Strategy, like innovation and lots of other business buzzwords, seems to mean less the more it’s mentioned. I thought this definition, from Lawrence Freedman (who I’ve never heard of) via Martin Weigel’s blog is a nice one:
Strategy is much more than a plan. A plan supposes a sequence of events that allows one to move with confidence from one state of affairs to another. Strategy is required when others might frustrate one’s plans because they have different and possibly opposing interests and concerns… The inherent unpredictability of human affairs, due to the chance events as well as the efforts of opponents and the missteps of friends, provides strategy with its challenge and drama. Strategy is often expected to start with a description of a desired end state, but in practice there is rarely an orderly movement to goals set in advance. Instead, the process evolves through a series of states, each one not quite what was anticipated or hoped for, requiring a reappraisal and modification of the original strategy, including ultimate objectives. The picture of strategy… is one that is fluid and flexible, governed by the starting point and not the end point.”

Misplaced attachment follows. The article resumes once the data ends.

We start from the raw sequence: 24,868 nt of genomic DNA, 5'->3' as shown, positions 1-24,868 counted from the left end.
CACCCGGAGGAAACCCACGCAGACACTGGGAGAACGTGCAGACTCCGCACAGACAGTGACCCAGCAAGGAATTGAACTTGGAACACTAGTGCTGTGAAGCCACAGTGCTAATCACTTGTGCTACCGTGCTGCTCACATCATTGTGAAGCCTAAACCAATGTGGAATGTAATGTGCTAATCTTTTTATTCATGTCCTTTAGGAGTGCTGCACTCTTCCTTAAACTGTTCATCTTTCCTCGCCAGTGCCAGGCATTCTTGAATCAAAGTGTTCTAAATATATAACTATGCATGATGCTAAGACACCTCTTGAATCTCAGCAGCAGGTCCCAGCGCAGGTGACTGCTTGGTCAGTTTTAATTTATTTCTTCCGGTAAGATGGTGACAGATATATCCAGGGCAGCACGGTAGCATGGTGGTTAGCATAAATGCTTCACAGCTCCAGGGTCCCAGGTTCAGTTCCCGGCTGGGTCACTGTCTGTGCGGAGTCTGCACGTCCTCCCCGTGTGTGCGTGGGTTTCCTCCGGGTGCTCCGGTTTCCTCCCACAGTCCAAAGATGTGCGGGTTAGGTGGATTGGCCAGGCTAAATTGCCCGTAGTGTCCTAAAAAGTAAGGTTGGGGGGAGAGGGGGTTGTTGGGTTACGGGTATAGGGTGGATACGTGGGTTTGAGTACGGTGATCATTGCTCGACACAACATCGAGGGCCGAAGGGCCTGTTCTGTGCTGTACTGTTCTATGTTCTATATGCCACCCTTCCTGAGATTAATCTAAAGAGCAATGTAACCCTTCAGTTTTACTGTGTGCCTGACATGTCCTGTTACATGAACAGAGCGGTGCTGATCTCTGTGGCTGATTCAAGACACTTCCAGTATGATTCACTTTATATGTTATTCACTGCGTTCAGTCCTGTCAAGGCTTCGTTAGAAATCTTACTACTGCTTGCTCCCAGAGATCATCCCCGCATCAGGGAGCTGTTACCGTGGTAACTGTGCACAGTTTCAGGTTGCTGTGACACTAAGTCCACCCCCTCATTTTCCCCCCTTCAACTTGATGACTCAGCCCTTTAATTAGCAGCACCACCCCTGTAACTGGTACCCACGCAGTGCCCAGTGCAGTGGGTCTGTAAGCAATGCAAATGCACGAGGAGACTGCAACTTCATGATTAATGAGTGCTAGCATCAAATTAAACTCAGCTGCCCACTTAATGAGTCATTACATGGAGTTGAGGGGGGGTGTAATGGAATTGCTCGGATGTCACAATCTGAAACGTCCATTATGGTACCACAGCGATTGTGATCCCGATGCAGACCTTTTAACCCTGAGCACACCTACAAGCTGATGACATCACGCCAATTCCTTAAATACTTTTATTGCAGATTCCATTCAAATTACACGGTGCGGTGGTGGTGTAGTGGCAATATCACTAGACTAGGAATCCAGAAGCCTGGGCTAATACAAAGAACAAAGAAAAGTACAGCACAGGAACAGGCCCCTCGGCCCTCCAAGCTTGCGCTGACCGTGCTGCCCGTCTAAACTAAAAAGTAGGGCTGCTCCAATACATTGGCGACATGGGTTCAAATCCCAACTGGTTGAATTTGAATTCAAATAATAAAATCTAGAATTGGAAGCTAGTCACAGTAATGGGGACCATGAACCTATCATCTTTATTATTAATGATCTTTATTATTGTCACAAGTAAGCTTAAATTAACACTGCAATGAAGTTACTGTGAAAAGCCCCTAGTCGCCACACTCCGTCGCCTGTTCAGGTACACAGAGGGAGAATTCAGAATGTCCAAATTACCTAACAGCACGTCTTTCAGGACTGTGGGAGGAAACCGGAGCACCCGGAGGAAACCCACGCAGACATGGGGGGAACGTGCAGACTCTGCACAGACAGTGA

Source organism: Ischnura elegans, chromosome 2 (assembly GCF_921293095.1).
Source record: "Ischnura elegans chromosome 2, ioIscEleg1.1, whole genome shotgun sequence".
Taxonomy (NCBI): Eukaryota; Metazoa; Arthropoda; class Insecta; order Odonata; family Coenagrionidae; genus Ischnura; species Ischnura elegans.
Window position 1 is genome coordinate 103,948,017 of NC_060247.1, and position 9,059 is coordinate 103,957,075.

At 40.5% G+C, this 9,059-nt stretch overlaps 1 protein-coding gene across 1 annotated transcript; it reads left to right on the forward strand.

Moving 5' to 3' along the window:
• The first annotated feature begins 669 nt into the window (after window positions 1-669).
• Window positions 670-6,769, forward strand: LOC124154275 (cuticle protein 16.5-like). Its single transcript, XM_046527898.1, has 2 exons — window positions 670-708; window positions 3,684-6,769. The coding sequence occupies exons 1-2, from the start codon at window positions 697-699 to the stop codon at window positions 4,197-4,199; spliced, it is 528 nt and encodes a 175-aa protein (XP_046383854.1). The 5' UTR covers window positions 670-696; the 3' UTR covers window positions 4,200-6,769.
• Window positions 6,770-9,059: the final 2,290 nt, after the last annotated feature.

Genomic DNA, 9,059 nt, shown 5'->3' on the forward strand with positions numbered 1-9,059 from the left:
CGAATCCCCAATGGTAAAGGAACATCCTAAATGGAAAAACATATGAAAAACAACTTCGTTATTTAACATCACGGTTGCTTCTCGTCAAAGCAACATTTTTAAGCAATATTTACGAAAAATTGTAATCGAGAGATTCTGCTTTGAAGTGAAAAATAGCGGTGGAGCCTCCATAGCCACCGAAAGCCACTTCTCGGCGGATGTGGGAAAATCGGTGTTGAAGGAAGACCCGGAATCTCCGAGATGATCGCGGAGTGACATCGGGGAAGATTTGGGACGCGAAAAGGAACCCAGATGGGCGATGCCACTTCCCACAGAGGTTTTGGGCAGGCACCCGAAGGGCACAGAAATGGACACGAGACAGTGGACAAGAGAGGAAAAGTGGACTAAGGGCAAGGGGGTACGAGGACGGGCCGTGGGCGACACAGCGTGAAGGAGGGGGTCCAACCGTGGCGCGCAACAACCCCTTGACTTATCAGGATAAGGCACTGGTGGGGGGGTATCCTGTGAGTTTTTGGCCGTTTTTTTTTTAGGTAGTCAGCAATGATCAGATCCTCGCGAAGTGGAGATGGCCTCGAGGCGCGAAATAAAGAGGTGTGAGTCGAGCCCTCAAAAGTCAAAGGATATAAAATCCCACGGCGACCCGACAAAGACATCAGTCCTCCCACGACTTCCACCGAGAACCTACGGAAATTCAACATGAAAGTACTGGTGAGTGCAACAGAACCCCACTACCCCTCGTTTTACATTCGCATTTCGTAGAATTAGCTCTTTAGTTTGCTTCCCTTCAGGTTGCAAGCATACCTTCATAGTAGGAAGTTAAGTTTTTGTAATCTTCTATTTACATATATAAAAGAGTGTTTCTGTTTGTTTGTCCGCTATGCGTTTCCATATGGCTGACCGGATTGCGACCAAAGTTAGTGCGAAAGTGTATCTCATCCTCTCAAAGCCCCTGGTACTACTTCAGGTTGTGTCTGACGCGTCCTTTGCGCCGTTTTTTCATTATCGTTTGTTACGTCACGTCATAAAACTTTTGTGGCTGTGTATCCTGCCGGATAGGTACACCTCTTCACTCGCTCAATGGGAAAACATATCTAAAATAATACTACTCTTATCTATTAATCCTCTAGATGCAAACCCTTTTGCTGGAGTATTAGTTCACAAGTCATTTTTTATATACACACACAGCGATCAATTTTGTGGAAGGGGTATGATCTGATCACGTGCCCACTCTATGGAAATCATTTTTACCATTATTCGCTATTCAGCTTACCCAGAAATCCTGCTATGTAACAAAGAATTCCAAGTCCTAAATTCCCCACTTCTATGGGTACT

Fits with a thought I have had lately around how strategy is really about building algorithms (rules) that help drive optimal outcomes in decisions. Basically you’ve identified what you ultimately want to accomplish and strategy is how you drive towards that. The challenge, as outlined here, is that nothing’s ever quite as neat and tidy as we might hope. So rather than talking about strategy as a blueprint (or similar), which suggests everything is in its perfect place down to the millimeter, it’s better to think about it as an algorithm that helps you make the right decision as you traverse whatever landscape you happen to encounter. Algorithms are nothing more than a set of rules applied to any information or situation, which takes into account what you understand about the data and tries to find the best answer according to the ideas/ideals the programmer has set forth.